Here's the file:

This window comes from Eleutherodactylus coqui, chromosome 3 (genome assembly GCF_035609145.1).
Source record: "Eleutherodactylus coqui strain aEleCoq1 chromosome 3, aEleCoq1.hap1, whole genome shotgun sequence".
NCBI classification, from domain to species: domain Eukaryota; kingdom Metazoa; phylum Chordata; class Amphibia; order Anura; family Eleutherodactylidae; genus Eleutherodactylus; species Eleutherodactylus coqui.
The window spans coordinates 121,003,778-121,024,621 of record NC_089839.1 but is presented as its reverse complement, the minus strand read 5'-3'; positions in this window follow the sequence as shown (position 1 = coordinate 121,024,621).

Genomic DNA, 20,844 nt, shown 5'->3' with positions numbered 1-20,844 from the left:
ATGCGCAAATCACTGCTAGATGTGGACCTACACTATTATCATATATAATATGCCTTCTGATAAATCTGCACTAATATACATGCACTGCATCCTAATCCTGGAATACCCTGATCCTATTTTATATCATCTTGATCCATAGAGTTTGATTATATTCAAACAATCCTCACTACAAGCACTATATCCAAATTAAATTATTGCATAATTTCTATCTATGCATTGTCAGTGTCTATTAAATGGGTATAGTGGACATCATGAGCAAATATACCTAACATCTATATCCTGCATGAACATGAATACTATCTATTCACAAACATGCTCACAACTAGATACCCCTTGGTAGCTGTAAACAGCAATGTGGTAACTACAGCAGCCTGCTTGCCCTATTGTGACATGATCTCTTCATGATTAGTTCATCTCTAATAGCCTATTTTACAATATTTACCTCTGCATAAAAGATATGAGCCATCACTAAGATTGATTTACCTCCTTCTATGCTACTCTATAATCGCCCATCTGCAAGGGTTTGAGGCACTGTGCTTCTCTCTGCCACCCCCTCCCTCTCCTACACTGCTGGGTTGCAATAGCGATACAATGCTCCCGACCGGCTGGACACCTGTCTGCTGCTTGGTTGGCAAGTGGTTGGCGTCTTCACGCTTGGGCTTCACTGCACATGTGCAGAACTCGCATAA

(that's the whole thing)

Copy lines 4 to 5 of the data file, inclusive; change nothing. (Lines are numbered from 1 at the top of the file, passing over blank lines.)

The window spans coordinates 121,003,778-121,024,621 of record NC_089839.1 but is presented as its reverse complement, the minus strand read 5'-3'; positions in this window follow the sequence as shown (position 1 = coordinate 121,024,621).

Genomic DNA, 20,844 nt, shown 5'->3' with positions numbered 1-20,844 from the left: